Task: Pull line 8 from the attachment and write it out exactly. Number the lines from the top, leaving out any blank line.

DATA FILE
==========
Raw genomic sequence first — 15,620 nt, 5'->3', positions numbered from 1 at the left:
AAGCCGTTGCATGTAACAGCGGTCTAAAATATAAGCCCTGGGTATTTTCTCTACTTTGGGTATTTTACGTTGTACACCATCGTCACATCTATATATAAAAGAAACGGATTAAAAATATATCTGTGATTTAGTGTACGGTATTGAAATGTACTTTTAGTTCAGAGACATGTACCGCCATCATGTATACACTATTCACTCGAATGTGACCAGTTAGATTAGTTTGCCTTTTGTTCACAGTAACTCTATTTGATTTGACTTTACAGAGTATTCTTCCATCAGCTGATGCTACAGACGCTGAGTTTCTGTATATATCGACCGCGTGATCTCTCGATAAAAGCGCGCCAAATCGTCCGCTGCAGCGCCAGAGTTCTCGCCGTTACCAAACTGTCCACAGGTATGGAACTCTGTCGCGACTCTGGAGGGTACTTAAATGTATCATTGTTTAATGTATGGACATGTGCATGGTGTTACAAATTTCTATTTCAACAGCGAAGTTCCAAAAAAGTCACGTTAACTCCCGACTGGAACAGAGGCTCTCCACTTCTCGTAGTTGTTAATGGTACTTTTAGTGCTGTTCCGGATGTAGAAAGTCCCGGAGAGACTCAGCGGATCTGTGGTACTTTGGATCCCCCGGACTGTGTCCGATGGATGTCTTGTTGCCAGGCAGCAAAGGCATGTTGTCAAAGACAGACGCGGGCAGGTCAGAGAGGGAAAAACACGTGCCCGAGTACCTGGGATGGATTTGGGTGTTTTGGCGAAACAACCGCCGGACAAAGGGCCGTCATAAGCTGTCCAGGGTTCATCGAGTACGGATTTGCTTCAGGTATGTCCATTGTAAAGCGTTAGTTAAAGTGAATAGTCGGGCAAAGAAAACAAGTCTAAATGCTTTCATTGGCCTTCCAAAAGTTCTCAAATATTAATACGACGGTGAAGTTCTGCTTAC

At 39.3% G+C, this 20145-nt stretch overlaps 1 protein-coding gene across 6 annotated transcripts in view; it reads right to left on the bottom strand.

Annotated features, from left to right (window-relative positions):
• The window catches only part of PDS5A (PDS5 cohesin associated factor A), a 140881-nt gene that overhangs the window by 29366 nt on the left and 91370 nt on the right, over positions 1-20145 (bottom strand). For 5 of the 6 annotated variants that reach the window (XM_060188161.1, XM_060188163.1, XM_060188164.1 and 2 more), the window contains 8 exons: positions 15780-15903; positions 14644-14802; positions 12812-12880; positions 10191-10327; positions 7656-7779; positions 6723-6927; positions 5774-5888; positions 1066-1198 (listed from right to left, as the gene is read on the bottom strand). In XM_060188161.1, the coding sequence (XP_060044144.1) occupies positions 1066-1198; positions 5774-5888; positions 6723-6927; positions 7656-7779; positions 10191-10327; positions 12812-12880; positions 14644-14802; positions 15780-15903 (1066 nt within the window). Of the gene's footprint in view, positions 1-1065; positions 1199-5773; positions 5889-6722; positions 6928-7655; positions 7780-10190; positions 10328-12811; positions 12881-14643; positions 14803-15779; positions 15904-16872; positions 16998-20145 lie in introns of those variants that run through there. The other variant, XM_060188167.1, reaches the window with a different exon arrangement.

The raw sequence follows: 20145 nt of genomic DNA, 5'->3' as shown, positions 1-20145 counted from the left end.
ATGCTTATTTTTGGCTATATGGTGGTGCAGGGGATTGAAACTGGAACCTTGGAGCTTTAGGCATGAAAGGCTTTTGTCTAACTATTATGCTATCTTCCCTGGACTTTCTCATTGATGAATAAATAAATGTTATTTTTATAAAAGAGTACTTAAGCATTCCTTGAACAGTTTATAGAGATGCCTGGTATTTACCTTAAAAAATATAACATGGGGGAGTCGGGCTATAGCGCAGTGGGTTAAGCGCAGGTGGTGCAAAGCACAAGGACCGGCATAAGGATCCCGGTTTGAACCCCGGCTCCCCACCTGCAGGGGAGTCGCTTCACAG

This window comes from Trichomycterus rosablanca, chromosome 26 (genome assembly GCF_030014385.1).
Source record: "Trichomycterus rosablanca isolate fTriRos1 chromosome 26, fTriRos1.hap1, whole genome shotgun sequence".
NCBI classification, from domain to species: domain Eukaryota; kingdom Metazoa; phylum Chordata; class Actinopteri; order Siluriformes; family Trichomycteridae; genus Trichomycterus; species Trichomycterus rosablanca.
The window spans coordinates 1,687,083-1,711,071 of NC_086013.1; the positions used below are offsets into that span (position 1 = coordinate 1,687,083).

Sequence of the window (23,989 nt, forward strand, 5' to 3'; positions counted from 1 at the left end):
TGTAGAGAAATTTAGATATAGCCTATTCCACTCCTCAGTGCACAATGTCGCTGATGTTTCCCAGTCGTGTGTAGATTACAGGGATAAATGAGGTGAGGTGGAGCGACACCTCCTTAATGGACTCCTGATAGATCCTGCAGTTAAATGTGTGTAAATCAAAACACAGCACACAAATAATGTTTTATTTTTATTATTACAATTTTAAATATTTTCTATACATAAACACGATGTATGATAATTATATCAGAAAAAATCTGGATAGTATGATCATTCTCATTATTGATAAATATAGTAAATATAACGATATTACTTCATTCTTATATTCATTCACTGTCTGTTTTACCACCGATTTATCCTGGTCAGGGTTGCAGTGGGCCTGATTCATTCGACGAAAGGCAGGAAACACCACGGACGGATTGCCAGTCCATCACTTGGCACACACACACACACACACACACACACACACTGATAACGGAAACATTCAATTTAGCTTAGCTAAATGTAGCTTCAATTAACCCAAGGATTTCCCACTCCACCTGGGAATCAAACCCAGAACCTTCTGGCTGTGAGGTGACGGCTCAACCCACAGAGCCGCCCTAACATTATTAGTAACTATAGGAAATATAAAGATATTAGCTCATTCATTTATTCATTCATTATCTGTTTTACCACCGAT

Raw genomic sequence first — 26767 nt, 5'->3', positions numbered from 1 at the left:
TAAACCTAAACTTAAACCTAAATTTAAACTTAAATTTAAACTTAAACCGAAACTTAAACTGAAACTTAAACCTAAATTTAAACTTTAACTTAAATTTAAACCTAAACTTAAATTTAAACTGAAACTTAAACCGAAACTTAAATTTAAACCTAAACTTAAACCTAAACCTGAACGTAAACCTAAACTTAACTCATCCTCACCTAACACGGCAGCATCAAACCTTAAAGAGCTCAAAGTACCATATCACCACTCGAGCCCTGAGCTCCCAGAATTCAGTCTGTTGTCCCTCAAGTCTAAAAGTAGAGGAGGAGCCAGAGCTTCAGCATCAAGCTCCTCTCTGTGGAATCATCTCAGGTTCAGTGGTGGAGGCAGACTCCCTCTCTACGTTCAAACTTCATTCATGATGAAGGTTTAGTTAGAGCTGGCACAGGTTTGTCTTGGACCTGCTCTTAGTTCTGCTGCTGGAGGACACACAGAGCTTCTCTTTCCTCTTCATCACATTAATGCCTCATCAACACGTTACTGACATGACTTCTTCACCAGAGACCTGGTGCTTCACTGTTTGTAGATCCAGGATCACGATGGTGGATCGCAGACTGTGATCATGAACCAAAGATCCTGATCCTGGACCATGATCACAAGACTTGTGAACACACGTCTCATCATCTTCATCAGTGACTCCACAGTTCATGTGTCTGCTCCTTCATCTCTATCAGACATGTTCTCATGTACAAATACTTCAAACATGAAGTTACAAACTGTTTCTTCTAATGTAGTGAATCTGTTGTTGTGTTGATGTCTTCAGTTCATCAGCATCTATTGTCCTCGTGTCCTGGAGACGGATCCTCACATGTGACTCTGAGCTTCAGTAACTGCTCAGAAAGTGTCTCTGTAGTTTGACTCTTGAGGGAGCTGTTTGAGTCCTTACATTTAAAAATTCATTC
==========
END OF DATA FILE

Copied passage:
This window comes from Trichomycterus rosablanca, chromosome 26 (genome assembly GCF_030014385.1).